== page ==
The Los Angeles Kings will be looking for a new home for their ECHL affiliate next season.
The Manchester Monarchs announced via a post on their website that the 2018-19 season was their last as an organization.
“After many years of investment and financial support, first from the Los Angeles Kings organization, and ultimately by a subsequent investor group, and after seeking assistance from the City, State, and the Arena, we have collectively decided this was our final season,” the statement read in part.
The Monarchs completed their 18th season as a professional hockey team and Kings affiliate. They began play in 2001 as part of the AHL, capturing the Calder Cup at the end of the 2014-15 season. The subsequent season, the Monarchs moved to the ECHL in a swap with the now-AHL, then-ECHL Ontario Reign.
This season, the Monarchs finished third in the North Division. They were eliminated in the second round of the playoffs by the Newfoundland Growlers. The Monarchs saw several of their key players get called up to the AHL, both to the Ontario Reign and to other AHL teams, often due to injuries and trades opening up spots throughout organizations. In fact, the Monarchs led the ECHL in call-ups to the AHL this past season.
Extremely proud of our team. Best record in division from Dec 31 on. Led @ECHL in @TheAHL call-ups. Great group of men who were willing to work & learn. Thank you to our fans, front office, @MonarchsEQ, @RootsAthletes, Aaron Rice, Sully, Jay & Brad Schuler. No regrets & proud. pic.twitter.com/nOzoKGdOF9— Doug Christiansen (@MMCoachDoug) May 10, 2019
The Monarchs qualified for the playoffs in all but one of their seasons since 2001. Despite making playoff runs in each of its four seasons as an ECHL team, including a trip to the Conference Finals in 2016-17, the Monarchs struggled with attendance, finishing next-to-last in attendance this season.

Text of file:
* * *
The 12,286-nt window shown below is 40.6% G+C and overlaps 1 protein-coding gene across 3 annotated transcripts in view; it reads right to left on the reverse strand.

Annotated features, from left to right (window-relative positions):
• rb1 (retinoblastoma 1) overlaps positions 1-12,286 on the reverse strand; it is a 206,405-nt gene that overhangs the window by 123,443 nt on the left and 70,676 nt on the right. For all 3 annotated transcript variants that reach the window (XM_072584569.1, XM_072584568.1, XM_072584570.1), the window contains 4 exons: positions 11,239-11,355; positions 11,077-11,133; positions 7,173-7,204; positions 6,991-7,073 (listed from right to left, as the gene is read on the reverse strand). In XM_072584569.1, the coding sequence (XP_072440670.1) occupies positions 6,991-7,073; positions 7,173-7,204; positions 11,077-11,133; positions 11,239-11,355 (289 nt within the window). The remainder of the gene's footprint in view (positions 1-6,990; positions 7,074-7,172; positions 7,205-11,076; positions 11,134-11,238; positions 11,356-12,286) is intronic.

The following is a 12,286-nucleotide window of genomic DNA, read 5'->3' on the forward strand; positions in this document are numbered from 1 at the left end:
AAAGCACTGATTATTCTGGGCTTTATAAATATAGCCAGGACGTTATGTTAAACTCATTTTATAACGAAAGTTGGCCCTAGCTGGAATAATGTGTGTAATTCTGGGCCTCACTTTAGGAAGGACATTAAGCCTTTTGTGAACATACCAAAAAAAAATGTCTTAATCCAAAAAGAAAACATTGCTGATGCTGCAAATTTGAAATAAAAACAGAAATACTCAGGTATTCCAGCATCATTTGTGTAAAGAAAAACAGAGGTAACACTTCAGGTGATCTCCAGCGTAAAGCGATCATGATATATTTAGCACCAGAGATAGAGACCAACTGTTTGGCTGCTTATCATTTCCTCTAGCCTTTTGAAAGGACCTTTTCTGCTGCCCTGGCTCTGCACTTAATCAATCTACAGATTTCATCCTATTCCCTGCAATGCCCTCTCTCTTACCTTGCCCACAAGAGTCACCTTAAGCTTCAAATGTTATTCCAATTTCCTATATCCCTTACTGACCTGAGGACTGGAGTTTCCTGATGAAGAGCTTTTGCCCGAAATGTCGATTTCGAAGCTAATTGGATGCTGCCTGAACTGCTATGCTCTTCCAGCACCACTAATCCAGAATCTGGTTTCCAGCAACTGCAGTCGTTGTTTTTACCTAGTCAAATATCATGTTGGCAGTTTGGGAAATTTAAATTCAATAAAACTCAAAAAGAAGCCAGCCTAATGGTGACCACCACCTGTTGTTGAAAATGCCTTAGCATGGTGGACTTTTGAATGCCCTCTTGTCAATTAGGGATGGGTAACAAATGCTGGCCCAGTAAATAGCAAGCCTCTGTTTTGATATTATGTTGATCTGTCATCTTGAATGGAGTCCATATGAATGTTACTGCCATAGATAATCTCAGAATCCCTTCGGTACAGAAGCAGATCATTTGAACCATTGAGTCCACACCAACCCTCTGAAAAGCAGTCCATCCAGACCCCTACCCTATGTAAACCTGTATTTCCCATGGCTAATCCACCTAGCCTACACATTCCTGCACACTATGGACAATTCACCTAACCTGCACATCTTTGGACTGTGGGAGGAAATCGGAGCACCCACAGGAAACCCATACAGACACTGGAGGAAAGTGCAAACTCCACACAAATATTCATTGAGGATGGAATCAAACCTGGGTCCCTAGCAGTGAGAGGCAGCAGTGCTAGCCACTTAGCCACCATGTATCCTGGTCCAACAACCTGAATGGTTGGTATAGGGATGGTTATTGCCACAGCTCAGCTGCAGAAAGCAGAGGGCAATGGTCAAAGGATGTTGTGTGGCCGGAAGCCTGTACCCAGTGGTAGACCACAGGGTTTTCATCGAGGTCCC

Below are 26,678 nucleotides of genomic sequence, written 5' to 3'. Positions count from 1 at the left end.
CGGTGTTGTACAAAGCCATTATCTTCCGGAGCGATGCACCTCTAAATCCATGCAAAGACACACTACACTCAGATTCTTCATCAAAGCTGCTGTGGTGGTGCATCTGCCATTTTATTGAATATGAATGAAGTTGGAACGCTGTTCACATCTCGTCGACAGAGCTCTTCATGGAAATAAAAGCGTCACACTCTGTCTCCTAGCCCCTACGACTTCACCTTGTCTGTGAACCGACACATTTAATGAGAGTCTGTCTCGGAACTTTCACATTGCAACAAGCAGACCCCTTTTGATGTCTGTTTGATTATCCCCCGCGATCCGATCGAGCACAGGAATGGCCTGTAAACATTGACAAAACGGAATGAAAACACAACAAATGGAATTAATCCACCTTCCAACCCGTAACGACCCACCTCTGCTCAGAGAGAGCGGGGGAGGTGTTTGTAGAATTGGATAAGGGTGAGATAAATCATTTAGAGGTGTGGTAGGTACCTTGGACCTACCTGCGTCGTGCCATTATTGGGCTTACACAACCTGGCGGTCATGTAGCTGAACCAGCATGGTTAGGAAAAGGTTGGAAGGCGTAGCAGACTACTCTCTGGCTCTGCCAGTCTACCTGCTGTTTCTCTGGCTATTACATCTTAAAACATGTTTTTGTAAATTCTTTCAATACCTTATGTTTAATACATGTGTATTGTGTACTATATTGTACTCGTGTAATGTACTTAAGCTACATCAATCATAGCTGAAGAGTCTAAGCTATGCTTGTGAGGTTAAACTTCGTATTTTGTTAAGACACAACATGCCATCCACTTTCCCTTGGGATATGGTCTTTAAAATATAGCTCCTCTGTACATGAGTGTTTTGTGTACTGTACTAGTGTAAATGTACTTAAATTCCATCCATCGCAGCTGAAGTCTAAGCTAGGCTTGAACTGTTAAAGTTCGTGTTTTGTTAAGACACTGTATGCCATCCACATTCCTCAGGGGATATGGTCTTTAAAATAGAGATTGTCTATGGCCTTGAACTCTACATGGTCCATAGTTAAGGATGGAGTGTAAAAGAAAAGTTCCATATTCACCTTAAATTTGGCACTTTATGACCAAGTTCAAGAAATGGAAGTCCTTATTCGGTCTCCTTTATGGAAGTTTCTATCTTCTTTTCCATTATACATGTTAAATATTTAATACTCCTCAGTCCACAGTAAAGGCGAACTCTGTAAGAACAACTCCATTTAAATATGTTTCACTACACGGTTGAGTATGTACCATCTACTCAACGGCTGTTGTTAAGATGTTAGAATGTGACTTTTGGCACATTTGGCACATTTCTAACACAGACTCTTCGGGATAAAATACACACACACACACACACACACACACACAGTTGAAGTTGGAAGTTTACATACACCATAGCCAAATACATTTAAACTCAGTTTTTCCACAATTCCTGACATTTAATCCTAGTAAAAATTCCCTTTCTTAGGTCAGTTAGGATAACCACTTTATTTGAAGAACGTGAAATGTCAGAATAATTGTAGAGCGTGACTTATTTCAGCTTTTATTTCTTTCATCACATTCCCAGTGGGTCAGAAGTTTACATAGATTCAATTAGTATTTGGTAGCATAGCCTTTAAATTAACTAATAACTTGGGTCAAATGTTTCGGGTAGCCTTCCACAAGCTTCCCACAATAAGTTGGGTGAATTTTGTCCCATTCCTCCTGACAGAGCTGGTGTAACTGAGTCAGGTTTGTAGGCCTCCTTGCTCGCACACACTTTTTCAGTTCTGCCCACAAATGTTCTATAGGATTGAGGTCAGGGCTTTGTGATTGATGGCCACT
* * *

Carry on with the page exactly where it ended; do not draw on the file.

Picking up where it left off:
In January, the Monarchs began the process of seeking a new owner, but none could be found.
The Kings may seek to share an ECHL affiliation with another team going forward. Six of the league’s 31 teams did not have an official affiliate last season and instead sent their players to a team that is part of another organization. (For example, the Anaheim Ducks and San Diego Gulls have an arrangement with the Tulsa Oilers, who are technically an affiliate of the St. Louis Blues.)
So disappointing, even as this was expected. Manchester a charming town that obtained endearing cult status for those who played there and went on to win Cups. Looking forward, LAK intends to share an ECHL affiliation with an NHL team, but the NHL team would have to approve that. https://t.co/aPwdYUJ3wq— Jon Rosen (@lakingsinsider) May 15, 2019
This post will be updated with any statements from the Kings organization, and we will keep an eye on the situation as it unfolds.